Quote of the Month

When love and skill work together, expect a miracle. John Ruskin

Friday, March 17, 2017

Comical Companions Continue

Can you hear that sound?  It's the music of shared laughter.  This happens when readers get to enjoy the company of their favorite characters over and over.  When those characters maintain the personalities we've previously appreciated, it makes the hilarity far richer.

Another marvelous transformation takes place with the readers and listeners.  When they leave the story walking out into the real world, a bear is no longer just a bear.  It may be Winnie the Pooh.  A spider is simply not a spider, it could be Charlotte.  Our view of the world is changed forever.

Last year readers met two creeping, crawling companions whose brand of comedy will always have us giggling repeatedly.  Snail & Worm: Three Stories About Two Friends won the Cybil Award for best Easy Reader.  This lovable duo is back in Snail & Worm Again: Three Stories About Two Friends (Houghton Mifflin Harcourt, March 28, 2017) written and illustrated by Tina Kugler.  Neither will a snail nor a worm ever be anything but Snail and Worm.  If you see one, you will be looking for the other.  And you will be listening very carefully for their next outrageous and heartwarming chat.

Hey! Wow!
What's going on?
LOOK---I grew wings!

A sleeping Snail wakes when a feather falls on Snail's shell.  When Snail tells Worm the wings will be used to fly away, Worm is understandably sad.  At first Snail thinks Worm doesn't like the wings but Worm explains.

A silent sorrow descends on the two pals.  Then a stiff breeze blows the wings (feather) away.  Wise words are uttered by both Snail and Worm.

During their next conversation Snail finds a penny thinking it is a mirror.  The penny is facing out showing the portrait of President Abraham Lincoln.  In kindly but truthful queries and observations, Worm points out the differences between Snail's actual physical traits and those of the former president.  Readers will be shocked not once but twice as the ending depicts silliness and sensitivity at the same time.

In their third meeting Snail is suffering from an identity crisis.  Comparisons with a beetle, rock and flower leave Snail feeling dissatisfied.  As a true friend Worm steps in voicing a glass-half-full attitude.  While Worm and readers feel the relief of a personal disaster being averted, Snail's final remark is sure to trigger guffaws and groans.

The three stories are told entirely in dialogue using short, lively sentences uttered by Snail and Worm. What Tina Kugler does with her words is to leave pauses for her characters' and readers' thoughts and for her images to broaden and deepen the amiable discussions.  It's the final line in each story which reveals the extent of her skill when we are unexpectedly touched by tenderness or absolute folly.  Here is a sample passage.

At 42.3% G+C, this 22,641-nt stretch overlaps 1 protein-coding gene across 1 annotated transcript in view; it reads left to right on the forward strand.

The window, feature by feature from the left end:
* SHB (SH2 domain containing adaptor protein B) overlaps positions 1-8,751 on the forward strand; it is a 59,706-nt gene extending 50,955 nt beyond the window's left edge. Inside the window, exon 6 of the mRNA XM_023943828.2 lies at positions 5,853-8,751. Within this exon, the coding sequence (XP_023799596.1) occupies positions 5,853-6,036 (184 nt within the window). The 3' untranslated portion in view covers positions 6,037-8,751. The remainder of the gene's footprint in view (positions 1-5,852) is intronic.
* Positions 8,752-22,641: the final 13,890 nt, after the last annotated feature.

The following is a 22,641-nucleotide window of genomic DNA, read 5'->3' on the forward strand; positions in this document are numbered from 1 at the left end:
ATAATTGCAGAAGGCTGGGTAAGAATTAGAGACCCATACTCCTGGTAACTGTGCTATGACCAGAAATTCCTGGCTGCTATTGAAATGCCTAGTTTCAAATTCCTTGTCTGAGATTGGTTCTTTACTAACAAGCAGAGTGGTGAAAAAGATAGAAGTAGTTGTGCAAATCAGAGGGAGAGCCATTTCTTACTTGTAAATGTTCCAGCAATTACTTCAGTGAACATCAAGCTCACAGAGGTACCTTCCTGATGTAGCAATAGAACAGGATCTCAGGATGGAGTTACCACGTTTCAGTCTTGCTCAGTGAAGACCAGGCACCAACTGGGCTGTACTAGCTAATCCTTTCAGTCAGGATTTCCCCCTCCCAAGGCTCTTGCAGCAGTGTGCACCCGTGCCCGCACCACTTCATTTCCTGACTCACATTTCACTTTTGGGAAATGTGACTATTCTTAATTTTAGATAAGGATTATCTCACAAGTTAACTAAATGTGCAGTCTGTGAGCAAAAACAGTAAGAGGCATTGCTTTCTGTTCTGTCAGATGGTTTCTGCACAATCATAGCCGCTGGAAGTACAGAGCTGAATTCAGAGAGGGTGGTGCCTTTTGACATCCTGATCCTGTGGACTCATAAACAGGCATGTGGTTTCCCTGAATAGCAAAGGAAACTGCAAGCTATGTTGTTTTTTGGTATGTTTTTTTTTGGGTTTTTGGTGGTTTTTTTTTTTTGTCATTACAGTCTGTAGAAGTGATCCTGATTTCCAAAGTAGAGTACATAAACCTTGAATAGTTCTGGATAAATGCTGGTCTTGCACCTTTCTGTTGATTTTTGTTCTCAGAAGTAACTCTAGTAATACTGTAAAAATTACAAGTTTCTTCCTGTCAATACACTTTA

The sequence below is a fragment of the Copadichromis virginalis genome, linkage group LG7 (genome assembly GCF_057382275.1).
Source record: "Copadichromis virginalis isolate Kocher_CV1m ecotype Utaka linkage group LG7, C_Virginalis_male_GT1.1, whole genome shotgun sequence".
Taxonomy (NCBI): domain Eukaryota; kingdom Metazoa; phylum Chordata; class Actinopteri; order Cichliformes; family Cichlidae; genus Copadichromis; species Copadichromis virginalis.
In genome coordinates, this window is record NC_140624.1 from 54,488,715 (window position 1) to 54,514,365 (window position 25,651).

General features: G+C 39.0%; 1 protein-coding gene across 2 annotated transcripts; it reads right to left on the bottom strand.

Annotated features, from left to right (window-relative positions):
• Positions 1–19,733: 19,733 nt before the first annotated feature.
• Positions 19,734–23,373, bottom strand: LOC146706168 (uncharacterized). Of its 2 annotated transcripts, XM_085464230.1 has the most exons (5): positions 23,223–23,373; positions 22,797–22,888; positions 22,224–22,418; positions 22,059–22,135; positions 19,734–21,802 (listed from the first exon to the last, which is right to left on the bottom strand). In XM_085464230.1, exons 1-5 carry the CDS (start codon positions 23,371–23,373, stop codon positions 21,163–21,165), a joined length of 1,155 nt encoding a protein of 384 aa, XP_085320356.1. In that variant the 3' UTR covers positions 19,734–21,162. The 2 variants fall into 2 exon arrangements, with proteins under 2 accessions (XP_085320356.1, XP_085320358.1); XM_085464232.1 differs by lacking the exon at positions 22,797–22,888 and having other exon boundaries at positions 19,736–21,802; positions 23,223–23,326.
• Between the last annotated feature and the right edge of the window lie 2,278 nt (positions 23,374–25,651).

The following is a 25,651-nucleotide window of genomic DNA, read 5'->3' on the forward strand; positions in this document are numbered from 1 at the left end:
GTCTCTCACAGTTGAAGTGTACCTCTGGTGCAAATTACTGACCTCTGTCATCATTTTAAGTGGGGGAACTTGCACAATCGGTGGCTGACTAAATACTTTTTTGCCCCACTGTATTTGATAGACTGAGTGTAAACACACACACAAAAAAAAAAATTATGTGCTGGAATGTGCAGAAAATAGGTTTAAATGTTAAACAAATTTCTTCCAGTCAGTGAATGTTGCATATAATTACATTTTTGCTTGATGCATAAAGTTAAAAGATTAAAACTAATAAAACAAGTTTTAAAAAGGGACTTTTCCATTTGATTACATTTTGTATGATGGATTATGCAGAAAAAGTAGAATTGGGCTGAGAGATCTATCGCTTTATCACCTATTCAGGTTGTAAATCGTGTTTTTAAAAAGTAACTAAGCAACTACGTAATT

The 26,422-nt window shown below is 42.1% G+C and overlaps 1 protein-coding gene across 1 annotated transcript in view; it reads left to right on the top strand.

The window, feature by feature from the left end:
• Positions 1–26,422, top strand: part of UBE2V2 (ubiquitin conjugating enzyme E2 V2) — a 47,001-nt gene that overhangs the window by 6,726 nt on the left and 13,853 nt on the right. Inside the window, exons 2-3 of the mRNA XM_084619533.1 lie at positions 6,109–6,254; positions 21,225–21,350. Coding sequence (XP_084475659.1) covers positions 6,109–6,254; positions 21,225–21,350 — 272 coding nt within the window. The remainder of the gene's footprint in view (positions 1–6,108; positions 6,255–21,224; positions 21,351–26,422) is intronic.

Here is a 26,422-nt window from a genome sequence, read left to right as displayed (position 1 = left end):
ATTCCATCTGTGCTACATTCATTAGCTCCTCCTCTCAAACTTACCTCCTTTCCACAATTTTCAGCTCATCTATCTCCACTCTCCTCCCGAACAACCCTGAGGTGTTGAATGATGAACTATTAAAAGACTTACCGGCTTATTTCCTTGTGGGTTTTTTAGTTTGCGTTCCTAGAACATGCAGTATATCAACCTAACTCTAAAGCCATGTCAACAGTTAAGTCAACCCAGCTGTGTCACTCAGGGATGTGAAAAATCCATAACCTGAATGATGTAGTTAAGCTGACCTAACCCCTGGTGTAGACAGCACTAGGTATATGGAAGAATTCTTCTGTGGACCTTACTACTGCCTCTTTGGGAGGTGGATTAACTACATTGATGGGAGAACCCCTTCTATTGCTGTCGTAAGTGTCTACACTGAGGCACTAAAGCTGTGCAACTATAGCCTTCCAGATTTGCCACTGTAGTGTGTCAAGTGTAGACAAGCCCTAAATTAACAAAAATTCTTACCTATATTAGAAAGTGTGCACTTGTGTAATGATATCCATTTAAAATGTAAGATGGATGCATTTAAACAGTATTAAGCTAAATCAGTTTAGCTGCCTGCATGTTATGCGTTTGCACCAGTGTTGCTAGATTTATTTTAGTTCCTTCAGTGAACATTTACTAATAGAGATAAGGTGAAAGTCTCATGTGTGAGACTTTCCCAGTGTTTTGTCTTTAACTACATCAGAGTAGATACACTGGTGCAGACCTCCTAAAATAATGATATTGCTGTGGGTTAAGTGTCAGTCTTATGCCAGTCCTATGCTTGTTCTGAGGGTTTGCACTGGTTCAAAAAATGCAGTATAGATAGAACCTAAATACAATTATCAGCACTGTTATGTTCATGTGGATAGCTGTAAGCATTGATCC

Are you sure that is a mirror?
Yes, of course.
I am so handsome.
I did not know I was so handsome.
Are you sure that it your reflection?
Why, yes.
Look at my 
handsome chin.

If we were to look at the world from the perspective of a worm or of a snail, the plants, the flowers and leaves, would appear as Tina Kugler has placed them on the large illustration covering the matching dust jacket and book case.  Her blend of full color and line drawings creates a whimsical atmosphere perfect for her two characters.  The smiling faces on Snail and Worm welcome readers and advise us of the joy to follow.  Having Snail hanging upside down is superb.

A warm, golden orange-yellow covers the opening and closing endpapers.  Etched on these in white are ferns, leaves and stems.  A nearly identical picture of the duo as seen on the front of the jacket and case appears on the title page with wildflowers in the two lower corners.  Flowers, leaves, ferns and stems are placed on all the pages reminding us of the habitat of these two buddies.

Snail's eyes on the antenna with his curved mouth and Worm's longish nose and quirky mouth portray a full range of emotions.  It's amazing how much can be done with the placement of a dot in an eye.  Tina alters her picture's sizes depending on the point in the narrative.  Most of them are loosely framed or extend page edge to page edge.  She sometimes places Snail and Worm in their own small portrait-like shapes.  In this title her two-page wordless visual is very profound.

One of my favorite illustrations of many is a close-up of Snail and the "mirror".  The Lincoln penny is resting against a leafy stem as Snail's antenna arch up and gaze at it.  Snail is ridiculously happy.  Tina has placed a single leaf in the lower, right-hand corner as if to hold the picture in place.

The intended audience, actually anyone who wants to add joy into their day, will take great pleasure in Snail & Worm Again: Three Stories About Two Friends written and illustrated by Tina Kugler.  These short but sometimes tender and other times deliriously funny tales are worthy of repeated readings.  In fact when read aloud today as soon as the book was finished a voice rang out, "Will you read it again?"  "Right now?" I asked.  "Yes, right now."

To discover more about Tina Kugler and her other work please visit her website by following the link attached to her name.  Snail and Worm have their own website.  Tina is interviewed at KidLit Artists on June 20, 2016.  Enjoy some of the tweets about this book.

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